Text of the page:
manufactured/constructed using strict quality control procedures that minimise imperfections.

9. REFERENCES

[1] Timoshenko, S. and Woinowsky-Krieger, S., "Theory of Plates and Shells", McGraw-Hill,

New York and Kogakusha, Tokyo, 1959.

[2] Flügge, W., "Stresses in Shells", Springer-Verlag, New York, 1967.

[3] Bushnell, D., "Computerised Buckling Analysis of Shells", Martinus Nijhoff Publishers,

Dordrecht, 1985.

[4] Timoshenko, S. and Gere, J.M., "Theory of Elastic Stability", McGraw-Hill, New York and

Kogakusha, Tokyo, 1961.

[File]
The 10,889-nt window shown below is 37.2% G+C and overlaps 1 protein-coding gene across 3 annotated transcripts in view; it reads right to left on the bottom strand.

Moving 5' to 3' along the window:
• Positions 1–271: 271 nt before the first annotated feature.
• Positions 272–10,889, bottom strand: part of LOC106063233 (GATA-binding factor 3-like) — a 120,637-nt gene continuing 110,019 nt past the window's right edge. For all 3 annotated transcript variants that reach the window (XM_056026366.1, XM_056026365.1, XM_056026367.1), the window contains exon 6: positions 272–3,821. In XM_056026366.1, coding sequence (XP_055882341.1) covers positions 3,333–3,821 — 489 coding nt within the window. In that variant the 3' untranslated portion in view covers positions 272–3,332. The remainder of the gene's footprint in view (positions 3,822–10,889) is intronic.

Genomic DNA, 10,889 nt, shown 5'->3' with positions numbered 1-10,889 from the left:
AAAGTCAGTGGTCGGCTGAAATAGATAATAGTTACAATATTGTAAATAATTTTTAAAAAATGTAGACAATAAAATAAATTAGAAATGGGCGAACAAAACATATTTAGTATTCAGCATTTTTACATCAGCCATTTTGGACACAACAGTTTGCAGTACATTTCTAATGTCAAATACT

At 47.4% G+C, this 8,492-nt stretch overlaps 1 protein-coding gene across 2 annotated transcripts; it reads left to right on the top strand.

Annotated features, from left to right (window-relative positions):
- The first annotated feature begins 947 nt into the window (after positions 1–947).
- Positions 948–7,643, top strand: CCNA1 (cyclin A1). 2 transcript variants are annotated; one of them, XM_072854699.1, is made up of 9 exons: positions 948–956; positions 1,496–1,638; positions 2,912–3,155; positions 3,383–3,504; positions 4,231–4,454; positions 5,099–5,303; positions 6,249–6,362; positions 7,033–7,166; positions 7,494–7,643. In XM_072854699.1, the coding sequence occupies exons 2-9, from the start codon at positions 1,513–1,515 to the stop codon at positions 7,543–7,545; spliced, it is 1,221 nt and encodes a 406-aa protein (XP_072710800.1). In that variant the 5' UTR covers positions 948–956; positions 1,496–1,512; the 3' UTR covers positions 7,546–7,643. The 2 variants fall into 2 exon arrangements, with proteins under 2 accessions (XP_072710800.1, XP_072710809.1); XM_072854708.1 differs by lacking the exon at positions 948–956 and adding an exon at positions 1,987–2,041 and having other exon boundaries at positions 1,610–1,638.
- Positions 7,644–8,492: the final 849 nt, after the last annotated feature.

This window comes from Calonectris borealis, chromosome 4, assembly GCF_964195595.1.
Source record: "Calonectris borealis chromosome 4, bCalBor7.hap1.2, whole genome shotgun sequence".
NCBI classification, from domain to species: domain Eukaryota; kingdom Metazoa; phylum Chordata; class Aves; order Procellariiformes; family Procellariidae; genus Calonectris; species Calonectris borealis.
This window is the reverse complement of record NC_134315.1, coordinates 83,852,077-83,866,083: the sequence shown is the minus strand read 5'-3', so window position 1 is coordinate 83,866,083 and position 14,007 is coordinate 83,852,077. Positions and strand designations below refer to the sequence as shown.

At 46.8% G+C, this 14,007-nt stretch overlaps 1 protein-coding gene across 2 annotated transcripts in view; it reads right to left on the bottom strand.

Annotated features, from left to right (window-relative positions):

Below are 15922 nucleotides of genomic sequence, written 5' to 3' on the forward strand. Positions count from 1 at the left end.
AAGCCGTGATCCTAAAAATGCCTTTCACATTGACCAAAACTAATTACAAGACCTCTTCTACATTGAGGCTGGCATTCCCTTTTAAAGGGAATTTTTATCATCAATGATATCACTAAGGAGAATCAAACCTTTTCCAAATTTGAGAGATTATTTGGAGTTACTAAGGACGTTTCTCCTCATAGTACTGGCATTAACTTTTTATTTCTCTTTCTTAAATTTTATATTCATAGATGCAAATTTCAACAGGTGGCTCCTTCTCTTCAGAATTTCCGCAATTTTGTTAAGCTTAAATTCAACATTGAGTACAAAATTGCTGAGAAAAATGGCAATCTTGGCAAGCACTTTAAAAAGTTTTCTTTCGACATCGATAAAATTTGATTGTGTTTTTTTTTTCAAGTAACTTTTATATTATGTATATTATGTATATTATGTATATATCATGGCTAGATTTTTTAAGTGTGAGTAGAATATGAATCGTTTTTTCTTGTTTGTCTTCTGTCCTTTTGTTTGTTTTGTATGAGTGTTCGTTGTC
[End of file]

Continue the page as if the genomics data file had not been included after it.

[5] Esslinger, M. T., and Geier, B. M., "Buckling and Post Buckling Behaviour of Thin-Walled

Circular Cylinders", International Colloquium on Progress of Shell Structures in the last 10 years

and its future development, Madrid, 1969.

10. ADDITIONAL READING

1. Koiter, W.T., "Over de Stabilitteit van het Elastisch Evenwicht Diss.", Delft, H.J.Paris, Amsterdam,

1945.